The deadline for submissions of September 2 is now past. Over the past months we have received an impressive number of high quality submissions from every corner of Europe, in which you have shared your ideas about how the EU can encourage young entrepreneurship. We were very impressed with the standard of work submitted and we would like to thank to all Youth Essay competition participants.
Now the competition jury is faced with the challenging task of selecting the winning entries. Only the top three will be selected, and these winners will be announced by the first week of October. These three candidates will then have to prepare a short presentation of themselves and their submission by the 16th of October. If you are among the winners you will be given further instructions and information after the announcement.
These three winners will be promoted across all SME social media channels during the last two weeks of October, which we recommend you follow so you can keep track of all news, updates and coverage.
Finally, the overall winner will be invited to the SME Assembly in Bratislava in November (23-25), to present his/her essay at the event. Before the event the winner will receive special training in preparation for the event and the presentation. The other two winners will also be featured; their presentations will be broadcast on screens during the event.
We would love to share your news, photos and updates on our social media which can be done by tagging us or submitting content for publication (for example the ‘We@Work’ posts on Instagram, see an example here). We also want to see other people you think should be featured on our accounts so be sure to nominate others! If you have any questions about content sharing and promotion please do not hesitate to get in touch.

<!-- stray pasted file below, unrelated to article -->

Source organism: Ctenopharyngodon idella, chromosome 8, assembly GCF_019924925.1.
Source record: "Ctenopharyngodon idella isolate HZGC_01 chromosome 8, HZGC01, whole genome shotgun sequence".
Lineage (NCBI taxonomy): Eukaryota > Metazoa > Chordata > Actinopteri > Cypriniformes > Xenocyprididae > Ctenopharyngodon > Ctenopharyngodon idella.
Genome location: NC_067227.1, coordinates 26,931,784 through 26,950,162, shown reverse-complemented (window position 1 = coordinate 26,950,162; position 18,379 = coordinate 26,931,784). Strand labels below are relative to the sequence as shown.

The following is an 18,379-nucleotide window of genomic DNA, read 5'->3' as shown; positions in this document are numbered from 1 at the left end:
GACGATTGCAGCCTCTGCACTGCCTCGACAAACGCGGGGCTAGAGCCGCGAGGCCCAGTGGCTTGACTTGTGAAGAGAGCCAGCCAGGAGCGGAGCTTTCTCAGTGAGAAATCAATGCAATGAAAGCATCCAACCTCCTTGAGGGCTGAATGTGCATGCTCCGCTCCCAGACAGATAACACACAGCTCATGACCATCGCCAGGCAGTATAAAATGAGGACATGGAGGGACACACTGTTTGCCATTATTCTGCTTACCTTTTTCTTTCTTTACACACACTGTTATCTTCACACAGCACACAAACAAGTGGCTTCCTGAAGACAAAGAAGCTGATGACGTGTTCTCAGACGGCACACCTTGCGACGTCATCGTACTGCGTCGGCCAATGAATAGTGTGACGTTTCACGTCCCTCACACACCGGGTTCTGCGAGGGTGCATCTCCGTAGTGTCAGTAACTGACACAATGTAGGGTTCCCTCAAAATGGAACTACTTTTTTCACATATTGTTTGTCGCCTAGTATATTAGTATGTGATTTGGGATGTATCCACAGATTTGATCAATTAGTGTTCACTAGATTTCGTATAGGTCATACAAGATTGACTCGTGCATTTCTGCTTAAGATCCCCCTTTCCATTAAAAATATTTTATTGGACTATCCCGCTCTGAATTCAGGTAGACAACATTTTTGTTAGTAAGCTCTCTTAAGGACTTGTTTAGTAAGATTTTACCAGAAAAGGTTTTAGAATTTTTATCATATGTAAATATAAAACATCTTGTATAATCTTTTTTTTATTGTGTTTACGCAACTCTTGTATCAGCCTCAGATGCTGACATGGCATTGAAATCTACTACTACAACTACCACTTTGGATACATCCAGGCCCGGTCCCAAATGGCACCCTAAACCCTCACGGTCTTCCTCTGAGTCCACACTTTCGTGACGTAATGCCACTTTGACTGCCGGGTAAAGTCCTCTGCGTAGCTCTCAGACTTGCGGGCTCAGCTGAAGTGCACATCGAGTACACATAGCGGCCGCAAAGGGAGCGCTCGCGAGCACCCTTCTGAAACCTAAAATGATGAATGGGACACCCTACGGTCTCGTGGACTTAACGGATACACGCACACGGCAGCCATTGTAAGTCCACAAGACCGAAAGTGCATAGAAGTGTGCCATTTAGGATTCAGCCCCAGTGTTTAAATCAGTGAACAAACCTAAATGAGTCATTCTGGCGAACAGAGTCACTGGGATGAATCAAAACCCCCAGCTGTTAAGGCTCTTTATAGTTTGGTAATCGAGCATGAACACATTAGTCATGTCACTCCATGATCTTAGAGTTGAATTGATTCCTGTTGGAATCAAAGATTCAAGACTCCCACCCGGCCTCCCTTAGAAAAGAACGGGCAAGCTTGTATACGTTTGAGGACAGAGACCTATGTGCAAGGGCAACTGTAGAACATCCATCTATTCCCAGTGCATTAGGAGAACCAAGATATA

MBA students in Amsterdam and Brussels were asked for their views on the disadvantages faced by various groups of entrepreneurs: women entrepreneurs, disabled entrepreneurs, migrant entrepreneurs and others, with some surprising feedback.
On women entrepreneurs
Suzanne from Slovenia is a fashion major. “According to Eurostat, women account for around 60 % of MBA students and it’s even higher in my country, so right now the majority of young people entering business are women. Our real challenge is still the traditional bias against women in business but we have the same access to resources so I don’t see the problem.”
Houng, from Vietnam and planning on a business career in luxury goods, added, “Women are generally better educated than our male contemporaries, we have better interpersonal skills and have a lower feeling of entitlement. Perhaps it is males who are now ‘disadvantaged’.”
Hans from the Netherlands reluctantly agreed. “My experience is that women are generally better placed in terms of raising finance as there are so many lenders who only lend to women. And women are now entering every field, even those traditional male-orientated ones like construction. They’re competing on a level playing field.”
On being a foreigner
Marko from Estonia is planning on starting a business in the Netherlands. “The biggest challenge of all is the language. If you can’t read, write and speak the language then it is really difficult to cope with the official rules and regulations. In my own country this wouldn’t be a problem, but here I have to rely on my partner and her father.”
Arati from India finds the challenge is cultural. “Being a woman is not the issue but being Indian presents problems. With people my age they don’t care that I’m brown and culturally exotic, but when I have to talk to the government agencies I feel very excluded.”
Omar, who was born in Belgium of Moroccan parents, agreed. “There are still a lot of cultural and even racial issues with the older people. I come from Brussels and there is a large Moroccan community to support me but getting to see Belgium customers can be a real challenge, especially after the terrorist attacks.”